A dazzling wordless picture book celebrates creative problem-solving, teamwork, and the sun-splashed wonder of a day at the beach. The creators of the acclaimed Over the Shop evoke a perfect summer beach day--and themes of creativity, cooperation, flexibility, and persistence--all without a word in this sun-warmed, salt-stained delight of a story.
A busload of beachgoers spills out onto the sand for a day of fun and frolic. Three siblings begin work on a castle, patting and shaping the sand as the sun arcs over the sky. Time and again, their progress is halted: a windswept hat topples their creation; a toddler ambles through it; the tide creeps close, and then too close. Meeting each demolition with fresh determination, the builders outdo themselves time and again, until the moment arrives to pile back into the bus for home.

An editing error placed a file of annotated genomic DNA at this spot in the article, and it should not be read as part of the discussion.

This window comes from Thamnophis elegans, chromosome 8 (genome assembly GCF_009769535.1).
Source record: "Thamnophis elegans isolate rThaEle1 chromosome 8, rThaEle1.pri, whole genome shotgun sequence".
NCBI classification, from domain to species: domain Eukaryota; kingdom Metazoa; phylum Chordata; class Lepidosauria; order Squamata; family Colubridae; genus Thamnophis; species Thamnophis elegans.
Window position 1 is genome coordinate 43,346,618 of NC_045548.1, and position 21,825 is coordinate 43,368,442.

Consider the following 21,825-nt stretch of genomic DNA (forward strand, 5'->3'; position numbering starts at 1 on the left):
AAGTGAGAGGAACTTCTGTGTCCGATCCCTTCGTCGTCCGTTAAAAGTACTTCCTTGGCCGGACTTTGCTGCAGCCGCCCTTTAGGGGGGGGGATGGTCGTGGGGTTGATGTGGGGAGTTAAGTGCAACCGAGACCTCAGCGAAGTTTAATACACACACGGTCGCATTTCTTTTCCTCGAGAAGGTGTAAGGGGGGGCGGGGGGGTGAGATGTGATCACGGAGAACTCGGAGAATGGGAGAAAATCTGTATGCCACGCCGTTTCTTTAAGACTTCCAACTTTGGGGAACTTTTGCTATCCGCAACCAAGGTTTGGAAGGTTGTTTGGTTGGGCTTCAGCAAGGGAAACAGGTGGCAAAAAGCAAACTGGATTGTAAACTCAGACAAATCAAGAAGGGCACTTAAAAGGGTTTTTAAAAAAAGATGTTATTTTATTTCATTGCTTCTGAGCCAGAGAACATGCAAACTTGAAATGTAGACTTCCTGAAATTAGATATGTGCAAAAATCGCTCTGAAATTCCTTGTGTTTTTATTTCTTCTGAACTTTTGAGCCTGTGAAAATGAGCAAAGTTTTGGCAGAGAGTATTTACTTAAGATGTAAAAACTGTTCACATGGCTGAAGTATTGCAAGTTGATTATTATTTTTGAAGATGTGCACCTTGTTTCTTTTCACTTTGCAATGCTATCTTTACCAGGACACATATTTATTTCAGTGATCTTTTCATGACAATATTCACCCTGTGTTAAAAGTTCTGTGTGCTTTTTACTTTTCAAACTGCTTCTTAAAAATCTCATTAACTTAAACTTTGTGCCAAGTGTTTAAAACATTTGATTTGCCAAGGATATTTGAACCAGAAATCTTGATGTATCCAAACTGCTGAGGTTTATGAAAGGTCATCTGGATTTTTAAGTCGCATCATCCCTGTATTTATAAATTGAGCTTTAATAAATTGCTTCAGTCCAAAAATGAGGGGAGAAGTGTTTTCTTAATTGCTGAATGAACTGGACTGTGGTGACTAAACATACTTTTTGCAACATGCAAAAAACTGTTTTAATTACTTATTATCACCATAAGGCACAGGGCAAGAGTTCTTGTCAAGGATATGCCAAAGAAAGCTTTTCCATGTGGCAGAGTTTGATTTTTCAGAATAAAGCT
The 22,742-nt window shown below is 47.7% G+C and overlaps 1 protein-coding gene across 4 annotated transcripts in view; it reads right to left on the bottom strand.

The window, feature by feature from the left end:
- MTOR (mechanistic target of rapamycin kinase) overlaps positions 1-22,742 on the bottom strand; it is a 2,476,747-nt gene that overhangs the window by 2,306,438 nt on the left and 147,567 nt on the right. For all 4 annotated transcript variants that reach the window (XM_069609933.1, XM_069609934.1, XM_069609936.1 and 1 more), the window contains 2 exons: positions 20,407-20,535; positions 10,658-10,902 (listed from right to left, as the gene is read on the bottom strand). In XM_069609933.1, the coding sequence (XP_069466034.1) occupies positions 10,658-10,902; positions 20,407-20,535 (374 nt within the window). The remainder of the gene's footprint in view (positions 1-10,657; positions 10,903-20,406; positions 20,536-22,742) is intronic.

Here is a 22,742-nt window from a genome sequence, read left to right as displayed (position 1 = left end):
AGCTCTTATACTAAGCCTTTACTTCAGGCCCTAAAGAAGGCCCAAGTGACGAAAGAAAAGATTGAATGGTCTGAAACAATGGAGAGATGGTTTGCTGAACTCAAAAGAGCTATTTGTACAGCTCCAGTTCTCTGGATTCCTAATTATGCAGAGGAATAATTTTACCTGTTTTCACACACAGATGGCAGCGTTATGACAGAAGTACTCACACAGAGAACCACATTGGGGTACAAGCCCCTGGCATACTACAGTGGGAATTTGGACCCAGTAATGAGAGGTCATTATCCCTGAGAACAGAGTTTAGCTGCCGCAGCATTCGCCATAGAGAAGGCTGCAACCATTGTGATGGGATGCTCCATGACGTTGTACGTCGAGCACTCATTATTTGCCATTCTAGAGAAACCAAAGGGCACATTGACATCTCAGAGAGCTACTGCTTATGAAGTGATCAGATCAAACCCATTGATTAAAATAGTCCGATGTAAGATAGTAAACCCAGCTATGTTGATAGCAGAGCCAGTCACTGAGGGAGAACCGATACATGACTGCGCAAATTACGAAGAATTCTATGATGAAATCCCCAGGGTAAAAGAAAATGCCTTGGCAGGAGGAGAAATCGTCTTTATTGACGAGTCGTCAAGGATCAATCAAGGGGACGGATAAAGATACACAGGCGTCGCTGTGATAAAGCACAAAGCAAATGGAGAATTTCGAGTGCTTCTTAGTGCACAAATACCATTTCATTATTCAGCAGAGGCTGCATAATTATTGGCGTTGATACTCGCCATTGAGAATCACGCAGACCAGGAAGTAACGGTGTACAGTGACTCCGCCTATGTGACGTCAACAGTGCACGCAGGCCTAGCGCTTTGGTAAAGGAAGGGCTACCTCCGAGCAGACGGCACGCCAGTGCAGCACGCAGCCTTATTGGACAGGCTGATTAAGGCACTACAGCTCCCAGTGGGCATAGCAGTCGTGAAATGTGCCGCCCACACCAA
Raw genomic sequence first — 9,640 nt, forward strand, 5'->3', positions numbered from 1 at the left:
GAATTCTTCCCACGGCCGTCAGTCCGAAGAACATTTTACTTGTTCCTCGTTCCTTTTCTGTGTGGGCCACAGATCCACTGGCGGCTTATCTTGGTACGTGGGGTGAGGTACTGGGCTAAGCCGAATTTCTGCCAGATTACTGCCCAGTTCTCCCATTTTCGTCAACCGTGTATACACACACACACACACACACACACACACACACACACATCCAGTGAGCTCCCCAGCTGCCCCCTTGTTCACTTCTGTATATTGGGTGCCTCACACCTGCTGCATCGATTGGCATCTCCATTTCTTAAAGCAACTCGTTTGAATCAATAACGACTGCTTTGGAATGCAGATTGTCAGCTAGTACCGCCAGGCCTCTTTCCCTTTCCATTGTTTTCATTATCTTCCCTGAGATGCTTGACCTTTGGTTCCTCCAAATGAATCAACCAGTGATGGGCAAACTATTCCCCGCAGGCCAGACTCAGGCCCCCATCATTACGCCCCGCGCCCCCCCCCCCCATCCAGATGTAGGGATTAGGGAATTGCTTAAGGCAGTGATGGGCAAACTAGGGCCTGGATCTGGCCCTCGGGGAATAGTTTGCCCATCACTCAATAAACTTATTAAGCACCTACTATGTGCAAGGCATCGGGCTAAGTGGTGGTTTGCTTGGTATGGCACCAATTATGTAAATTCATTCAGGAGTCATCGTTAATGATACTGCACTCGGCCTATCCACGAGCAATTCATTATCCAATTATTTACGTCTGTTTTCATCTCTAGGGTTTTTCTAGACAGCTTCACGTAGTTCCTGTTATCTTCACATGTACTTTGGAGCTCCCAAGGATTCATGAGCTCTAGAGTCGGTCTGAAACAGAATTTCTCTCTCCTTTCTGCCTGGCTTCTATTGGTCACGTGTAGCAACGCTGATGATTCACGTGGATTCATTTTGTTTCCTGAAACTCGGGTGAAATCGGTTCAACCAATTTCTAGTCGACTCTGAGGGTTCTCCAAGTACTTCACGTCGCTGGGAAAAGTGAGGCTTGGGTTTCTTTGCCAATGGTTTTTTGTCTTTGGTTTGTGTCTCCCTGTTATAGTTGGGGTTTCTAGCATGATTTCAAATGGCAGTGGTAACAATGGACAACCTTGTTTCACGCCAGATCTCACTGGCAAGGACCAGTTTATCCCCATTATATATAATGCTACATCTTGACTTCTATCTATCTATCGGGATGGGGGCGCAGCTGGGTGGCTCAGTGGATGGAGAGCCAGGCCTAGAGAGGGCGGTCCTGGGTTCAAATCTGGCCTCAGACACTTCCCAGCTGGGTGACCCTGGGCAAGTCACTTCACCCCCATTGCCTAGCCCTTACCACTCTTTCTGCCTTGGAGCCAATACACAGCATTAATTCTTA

An authentic portrait of sibling cooperation--and glorious inspiration for creative people of all ages--A Day for Sandcastles channels the thrill of surrendering expectations on the path to infinite possibility.
The team behind Over the Shop offers a wordless story about a long, wonderful day at the seashore. The pink-skinned family of five, first seen aboard a sleek bus, tumble off at a beach stop and hurry toward the water. While the adults pitch an umbrella farther up the beach, the children find some sand mounds near the ocean's edge and begin building. Ignoring one of the adults' advice to move back from the waves, Leng shows the three reinforcing their castle with an ocean-side berm. But the tide is inexorable, and after a windblown hat takes out a turret, a big wave flattens the rest. After lunch, the children begin again, more inland, patiently building until a toddling child, then the creeping tide, topple their creation. They've got the routine down now, though, and by day's end, they've built one that just might last. Leng's long views of the beach toggle between the sweep of sea and sky and an ever-changing community of friendly beachgoers (sharp-eyed readers may spot some friends from Over the Shop), while Lawson creates a portrait of the best kind of childhood learning curve--slow, cooperative, independent, and made with little more than sand and water. Ages 4-8. (May)Copyright 2022 Publishers Weekly, LLC Used with permission.